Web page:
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Assessment 3 Instructions: Policy Proposal Presentation

Top of Form

Bottom of Form


· Record a slide presentation with audio voiceover, supported by 8-12-slides, for one of the stakeholder groups identified in your Assessment 2 Policy Proposal, which addresses current performance shortfalls, the reasons why new policy and practice guidelines are needed to eliminate those shortfalls, and how the group’s work will benefit from the changes.


It is important that health care leaders be able to clearly articulate policy positions and recommendations and garner buy-in and support from stakeholder groups for policy and practice changes in their organizations. Unfortunately, effective communication is often lacking. Consequently, it is important for health care leaders, when leading change, to ensure that clear and open communication is ongoing and informative.

An important aspect of change leadership is the ability to address diverse groups of stakeholders and create buy-in and support for your ideas and proposals for change. This assessment provides you with an opportunity to demonstrate and hone these skills.

Record a slide presentation, with audio voiceover, for one of the stakeholder groups you identified in your Assessment 2 Policy Proposal. Inform the group of current performance shortfalls, introduce the proposed policy, explain why the policy is needed, and present policy-driven practice guidelines to resolve the performance issue. You must also obtain buy-in from the group by explaining the positive effects of the policy and practice guidelines on their work.

Note: Remember that you can submit all, or a portion of, your draft presentation to Smarthinking for feedback, before you submit the final version for this assessment. If you plan on using this free service, be mindful of the turnaround time of 24–48 hours for receiving feedback.


The presentation requirements outlined below correspond to the scoring guide criteria, so be sure to address each main point. Read the performance-level descriptions for each criterion to see how your work will be assessed. In addition, be sure to note the requirements for presentation format and length and for supporting evidence.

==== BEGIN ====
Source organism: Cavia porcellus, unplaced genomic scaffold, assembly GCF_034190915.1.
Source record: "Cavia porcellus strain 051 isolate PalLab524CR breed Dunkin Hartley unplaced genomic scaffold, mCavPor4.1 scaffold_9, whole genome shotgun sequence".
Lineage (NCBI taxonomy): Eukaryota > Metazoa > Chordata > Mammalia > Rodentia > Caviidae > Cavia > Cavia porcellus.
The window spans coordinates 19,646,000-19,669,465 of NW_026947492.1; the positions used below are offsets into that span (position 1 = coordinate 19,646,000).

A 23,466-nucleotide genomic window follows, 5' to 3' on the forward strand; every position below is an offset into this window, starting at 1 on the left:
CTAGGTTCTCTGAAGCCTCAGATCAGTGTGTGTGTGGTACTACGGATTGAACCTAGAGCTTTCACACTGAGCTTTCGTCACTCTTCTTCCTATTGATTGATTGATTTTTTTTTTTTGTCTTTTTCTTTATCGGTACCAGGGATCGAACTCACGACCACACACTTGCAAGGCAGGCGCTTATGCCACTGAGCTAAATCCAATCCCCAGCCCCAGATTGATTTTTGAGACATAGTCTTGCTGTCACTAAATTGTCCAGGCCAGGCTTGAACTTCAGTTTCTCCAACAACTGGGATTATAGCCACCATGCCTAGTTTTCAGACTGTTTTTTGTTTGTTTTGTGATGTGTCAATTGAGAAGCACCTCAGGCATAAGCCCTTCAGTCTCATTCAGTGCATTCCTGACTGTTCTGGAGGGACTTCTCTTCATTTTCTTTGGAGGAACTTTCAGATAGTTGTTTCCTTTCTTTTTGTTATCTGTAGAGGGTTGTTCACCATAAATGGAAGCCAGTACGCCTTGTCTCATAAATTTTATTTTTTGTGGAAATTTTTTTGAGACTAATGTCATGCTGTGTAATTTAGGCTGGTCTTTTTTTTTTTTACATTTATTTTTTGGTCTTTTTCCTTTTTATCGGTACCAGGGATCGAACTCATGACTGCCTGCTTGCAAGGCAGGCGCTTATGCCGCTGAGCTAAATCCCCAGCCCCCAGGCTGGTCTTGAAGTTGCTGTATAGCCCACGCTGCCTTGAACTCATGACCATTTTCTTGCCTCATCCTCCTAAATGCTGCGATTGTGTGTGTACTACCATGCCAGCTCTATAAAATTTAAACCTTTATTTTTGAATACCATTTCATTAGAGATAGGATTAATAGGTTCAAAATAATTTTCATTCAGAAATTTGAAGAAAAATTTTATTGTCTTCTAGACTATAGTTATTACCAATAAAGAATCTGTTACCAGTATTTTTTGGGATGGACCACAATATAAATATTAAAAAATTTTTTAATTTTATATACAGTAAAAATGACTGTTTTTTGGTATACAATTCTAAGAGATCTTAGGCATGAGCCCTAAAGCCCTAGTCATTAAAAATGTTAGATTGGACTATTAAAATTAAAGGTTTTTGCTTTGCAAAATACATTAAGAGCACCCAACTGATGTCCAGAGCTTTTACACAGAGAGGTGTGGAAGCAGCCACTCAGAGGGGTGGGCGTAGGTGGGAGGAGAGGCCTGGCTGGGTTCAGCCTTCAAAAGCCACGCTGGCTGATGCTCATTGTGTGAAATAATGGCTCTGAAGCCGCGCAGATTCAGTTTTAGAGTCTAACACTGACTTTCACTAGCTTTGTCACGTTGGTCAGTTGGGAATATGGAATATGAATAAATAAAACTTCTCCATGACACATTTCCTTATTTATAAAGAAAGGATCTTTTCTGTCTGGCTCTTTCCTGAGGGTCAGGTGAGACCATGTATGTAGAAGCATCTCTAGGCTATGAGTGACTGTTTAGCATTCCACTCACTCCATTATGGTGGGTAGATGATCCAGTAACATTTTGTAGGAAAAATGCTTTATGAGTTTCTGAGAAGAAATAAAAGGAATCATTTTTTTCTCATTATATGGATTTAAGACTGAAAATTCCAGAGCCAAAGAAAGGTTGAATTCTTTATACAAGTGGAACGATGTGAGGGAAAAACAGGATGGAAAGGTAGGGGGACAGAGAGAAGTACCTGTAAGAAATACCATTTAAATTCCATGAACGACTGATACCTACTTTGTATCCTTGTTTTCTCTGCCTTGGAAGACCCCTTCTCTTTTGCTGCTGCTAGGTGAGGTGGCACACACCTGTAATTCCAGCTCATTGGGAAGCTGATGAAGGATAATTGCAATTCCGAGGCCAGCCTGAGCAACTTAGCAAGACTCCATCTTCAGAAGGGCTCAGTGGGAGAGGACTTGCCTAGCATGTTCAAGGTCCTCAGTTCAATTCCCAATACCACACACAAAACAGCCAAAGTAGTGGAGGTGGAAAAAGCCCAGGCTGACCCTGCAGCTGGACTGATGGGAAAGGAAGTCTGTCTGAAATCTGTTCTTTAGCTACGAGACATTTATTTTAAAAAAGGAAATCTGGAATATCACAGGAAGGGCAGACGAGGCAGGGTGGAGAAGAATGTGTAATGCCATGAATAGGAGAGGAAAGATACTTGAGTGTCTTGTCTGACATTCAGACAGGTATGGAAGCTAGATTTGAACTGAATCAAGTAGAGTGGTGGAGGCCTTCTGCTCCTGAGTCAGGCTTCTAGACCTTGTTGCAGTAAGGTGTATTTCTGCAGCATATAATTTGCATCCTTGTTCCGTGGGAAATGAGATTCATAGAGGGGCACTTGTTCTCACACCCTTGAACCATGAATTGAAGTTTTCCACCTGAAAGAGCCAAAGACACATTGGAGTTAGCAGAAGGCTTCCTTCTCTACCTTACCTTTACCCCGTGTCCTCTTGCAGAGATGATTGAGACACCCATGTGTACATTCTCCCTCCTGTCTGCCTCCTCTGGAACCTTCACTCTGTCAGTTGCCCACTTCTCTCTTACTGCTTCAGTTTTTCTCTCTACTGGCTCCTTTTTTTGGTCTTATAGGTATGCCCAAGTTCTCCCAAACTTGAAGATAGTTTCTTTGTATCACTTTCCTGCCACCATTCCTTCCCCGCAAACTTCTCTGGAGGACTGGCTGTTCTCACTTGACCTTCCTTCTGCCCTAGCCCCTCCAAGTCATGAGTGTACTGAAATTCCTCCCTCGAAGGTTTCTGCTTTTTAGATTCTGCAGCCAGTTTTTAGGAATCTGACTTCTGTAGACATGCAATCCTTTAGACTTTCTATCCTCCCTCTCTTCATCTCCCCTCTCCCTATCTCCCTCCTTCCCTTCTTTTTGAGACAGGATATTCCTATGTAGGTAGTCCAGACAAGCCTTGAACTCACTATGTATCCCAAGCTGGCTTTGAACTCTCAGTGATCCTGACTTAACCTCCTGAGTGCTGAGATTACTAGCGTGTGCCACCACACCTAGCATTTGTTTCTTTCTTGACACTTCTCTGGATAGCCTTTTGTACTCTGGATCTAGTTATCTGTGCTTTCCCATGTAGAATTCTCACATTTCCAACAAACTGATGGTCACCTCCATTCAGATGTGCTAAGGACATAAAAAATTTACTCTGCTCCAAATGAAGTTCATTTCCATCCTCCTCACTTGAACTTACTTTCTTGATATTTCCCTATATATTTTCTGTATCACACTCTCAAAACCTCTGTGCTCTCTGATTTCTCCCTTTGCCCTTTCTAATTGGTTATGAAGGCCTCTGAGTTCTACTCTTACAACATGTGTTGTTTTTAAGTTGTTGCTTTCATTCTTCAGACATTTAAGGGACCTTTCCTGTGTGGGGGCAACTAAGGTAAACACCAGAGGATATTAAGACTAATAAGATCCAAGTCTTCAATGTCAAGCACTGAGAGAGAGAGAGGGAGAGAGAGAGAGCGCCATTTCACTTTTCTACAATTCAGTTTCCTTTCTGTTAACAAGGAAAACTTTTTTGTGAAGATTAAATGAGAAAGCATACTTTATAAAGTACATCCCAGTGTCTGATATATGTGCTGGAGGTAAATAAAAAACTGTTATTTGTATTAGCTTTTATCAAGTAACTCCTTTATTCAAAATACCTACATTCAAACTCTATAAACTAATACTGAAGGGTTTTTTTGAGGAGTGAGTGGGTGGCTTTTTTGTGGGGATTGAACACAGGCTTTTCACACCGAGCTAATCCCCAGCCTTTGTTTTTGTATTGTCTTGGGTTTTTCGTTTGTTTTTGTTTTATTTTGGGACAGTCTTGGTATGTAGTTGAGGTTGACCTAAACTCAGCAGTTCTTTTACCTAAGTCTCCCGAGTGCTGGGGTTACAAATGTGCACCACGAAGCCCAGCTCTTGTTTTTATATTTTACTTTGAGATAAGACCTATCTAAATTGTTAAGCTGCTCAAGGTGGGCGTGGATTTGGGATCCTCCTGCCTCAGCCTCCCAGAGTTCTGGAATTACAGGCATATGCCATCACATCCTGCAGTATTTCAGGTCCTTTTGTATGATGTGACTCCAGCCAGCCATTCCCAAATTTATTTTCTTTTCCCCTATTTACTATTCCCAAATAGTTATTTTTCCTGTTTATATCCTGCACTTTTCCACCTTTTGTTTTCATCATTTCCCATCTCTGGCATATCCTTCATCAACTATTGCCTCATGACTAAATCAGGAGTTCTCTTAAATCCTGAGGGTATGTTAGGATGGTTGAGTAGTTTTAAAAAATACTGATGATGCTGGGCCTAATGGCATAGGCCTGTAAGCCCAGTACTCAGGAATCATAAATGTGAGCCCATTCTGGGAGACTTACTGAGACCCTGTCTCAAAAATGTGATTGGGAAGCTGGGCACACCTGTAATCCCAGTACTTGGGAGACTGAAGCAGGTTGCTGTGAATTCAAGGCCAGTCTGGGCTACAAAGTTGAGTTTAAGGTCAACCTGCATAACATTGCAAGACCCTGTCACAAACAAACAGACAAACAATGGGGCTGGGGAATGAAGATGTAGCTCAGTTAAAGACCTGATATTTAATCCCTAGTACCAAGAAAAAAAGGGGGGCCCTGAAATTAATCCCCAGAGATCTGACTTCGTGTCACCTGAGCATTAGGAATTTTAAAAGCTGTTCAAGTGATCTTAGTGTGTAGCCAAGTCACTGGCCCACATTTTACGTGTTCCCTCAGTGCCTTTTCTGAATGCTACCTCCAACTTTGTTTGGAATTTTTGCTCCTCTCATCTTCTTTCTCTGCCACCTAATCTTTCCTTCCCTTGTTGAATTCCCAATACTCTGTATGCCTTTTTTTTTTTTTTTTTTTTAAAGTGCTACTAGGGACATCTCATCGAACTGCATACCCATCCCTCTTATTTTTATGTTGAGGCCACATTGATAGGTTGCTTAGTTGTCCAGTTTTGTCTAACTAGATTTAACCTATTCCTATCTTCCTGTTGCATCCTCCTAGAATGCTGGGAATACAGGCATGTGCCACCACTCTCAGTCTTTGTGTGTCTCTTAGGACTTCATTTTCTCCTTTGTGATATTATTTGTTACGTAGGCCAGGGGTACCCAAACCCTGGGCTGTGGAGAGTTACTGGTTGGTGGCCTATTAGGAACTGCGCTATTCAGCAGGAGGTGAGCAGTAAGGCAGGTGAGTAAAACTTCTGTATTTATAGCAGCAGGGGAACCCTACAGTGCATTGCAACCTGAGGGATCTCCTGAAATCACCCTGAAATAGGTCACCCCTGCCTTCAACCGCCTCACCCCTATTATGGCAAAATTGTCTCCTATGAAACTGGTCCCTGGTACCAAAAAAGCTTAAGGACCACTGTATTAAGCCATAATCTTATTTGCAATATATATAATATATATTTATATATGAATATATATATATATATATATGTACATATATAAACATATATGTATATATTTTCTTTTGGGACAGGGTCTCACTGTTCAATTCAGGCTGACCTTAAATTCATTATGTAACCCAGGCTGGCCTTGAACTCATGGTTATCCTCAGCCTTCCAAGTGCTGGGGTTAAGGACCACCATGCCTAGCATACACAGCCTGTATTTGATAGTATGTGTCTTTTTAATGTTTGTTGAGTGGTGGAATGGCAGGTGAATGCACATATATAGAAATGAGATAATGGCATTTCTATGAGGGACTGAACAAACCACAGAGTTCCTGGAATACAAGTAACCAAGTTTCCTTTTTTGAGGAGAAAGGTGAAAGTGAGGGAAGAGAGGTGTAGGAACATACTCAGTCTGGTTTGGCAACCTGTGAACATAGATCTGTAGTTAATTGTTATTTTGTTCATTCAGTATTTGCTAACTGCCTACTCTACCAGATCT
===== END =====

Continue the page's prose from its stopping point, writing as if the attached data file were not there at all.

· Summarize your proposed organizational policy and practice guidelines.

1. Identify applicable local, state, or federal health care policy or law that prescribes relevant performance benchmarks that your policy proposal addresses.

1. Keep your audience in mind when creating this summary.

. Interpret, for stakeholders, the relevant benchmark metrics that illustrate the need for the proposed policy and practice guidelines.

2. Make sure this is a brief review of the evaluation you completed in your Assessment 1 Dashboard Benchmark Evaluation.

2. Make sure you are interpreting the dashboard metrics in a way that is understandable and meaningful to the stakeholders to whom you are presenting.

. Explain how your proposed policy and practice guidelines will affect how the stakeholder group does its work.

3. How might your proposal alter certain tasks or how the stakeholder group performs them?

3. How might your proposal affect the stakeholder group’s workload?

3. How might your proposal alter the responsibilities of the stakeholder group?

3. How might your proposal improve working conditions for the stakeholder group?

. Explain how your proposed policy and practice guidelines will improve quality and outcomes for the stakeholder group.

4. How are your proposed changes going to improve the quality of the stakeholder group’s work?

4. How will these improvements enable the stakeholder group to be more successful?

4. What evidence supports your conclusions or presents alternative perspectives?

. Present strategies for collaborating with the stakeholder group to implement your proposed policy and practice guidelines.

5. What role will the stakeholder group play in implementing your proposal?

5. Why is the stakeholder group and their collaboration important for successful implementation?

. Deliver a persuasive, coherent, and effective audiovisual presentation.

6. Address the anticipated needs and concerns of your audience.